How Not to be Alone. Terrific reading! Brook comes out of the western suburban horse community but she’s not stereotypical by any means. She has broader interests, a wonderful sense of justice and a passionate mind that seems hungry to learn.

Sam Stern
My neighbor and fellow-blogger (and good friend), Sam Stern, is a pretty good Facebook poster. He’s brief and to the point. He’s highly personal and reports on his own life and adventures. He also lets folks know about activities in the liberal political world and he alerts us to developments we ought to know about. I think Sam is a perfect Facebook friend. People in Egypt are not going to read him, but his friends, neighbors and Minnesotans are – and they’re going to find his “stuff” interesting.

As for me?
I don’t know how to Facebook. I can’t get the feel of it and I can’t get comfortable. A couple of friends have told me that my blog is my Facebook. That may be true. I rarely put up a Facebook post because I just don’t know what to say – and how to say it that briefly. Who cares about dull? [“I hit golf balls for nearly two hours today and I played nine holes with Tim, a very nice man from Virginia.”] Wow! That’s hot! Can you believe it?

One of my Facebook friends – the first girl I ever kissed – has gone in an immensely different direction than I since our childhood. And, she uses Facebook like an evangelist. She’s always telling me, on Facebook, to indicate I like Jesus or that I respect and devote myself to him – or that God is great and loves us and has our backs. She also tells me I ought to hate the President and love George W. She’s mum on Mitt Romney. I wish she’d tell me how life’s gone for her because I’m interested in that. Is she happy? Healthy? How does she like Pope Francis? How is Maureen? What makes her smile every day? She ought to friend Laurence on Facebook. It would expand her horizons significantly!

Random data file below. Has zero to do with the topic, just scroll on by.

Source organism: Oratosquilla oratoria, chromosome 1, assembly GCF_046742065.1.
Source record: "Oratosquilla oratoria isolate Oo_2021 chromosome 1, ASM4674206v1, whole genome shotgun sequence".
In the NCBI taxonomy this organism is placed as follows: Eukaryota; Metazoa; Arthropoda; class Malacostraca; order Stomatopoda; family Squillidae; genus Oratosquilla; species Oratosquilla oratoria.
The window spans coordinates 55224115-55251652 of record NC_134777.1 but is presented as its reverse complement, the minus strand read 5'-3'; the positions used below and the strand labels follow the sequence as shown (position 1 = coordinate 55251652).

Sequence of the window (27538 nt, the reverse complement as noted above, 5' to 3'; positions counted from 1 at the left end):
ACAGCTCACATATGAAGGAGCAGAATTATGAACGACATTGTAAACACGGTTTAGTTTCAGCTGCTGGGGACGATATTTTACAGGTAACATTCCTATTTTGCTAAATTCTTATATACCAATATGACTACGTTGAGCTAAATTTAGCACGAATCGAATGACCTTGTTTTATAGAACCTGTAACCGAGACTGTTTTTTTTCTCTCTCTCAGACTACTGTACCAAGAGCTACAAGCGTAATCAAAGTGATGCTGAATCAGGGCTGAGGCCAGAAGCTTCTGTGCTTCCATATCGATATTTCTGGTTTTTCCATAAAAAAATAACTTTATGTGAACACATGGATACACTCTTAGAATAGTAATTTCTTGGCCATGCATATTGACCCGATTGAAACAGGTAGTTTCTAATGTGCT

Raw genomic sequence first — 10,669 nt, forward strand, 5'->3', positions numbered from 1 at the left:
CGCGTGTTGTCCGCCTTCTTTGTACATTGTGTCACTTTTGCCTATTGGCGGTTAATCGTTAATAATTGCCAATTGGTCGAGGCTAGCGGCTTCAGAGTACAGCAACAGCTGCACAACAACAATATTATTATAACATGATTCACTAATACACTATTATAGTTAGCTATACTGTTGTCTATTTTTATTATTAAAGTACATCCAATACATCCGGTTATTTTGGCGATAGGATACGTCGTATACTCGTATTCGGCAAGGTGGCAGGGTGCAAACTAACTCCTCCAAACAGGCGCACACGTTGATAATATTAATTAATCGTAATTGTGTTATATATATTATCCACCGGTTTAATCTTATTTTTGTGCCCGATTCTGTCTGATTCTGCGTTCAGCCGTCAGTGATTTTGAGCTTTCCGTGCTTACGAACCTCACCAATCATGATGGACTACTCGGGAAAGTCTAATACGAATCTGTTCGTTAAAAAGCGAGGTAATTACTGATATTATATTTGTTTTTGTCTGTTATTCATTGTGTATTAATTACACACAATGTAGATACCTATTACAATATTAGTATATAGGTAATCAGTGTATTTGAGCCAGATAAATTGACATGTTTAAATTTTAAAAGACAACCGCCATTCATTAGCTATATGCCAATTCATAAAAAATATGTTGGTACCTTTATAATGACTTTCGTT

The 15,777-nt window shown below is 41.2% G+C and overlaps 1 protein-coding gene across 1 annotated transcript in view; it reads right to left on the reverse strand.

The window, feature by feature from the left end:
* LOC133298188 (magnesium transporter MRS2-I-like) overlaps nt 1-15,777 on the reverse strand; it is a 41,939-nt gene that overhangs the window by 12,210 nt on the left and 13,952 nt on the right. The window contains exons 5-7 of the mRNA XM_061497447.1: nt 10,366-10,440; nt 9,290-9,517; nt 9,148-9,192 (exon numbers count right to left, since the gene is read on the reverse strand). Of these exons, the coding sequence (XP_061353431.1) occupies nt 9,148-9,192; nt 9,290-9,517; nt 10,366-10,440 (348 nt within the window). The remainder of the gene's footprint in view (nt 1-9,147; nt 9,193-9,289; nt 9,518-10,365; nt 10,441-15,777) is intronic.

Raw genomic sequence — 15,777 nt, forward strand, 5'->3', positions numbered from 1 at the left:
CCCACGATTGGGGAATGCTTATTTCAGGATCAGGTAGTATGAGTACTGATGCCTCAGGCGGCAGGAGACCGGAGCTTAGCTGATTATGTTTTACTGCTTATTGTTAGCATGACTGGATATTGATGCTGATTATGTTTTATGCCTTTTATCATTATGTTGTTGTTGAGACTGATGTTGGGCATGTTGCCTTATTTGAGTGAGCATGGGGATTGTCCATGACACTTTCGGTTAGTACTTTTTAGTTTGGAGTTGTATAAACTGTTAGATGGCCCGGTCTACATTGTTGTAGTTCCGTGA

Even my family doesn’t light me up with “the stuff” they post. The photos are usually hurried and don’t do their kids justice. Maybe it’s because they understand Facebook better than I and they know to save the good material for private emails. When I talk to them about this they just tell me that I don’t understand. I guess they’re correct.

In these elderly years I’m hungry for creative thinking and signs of hopefulness in the world.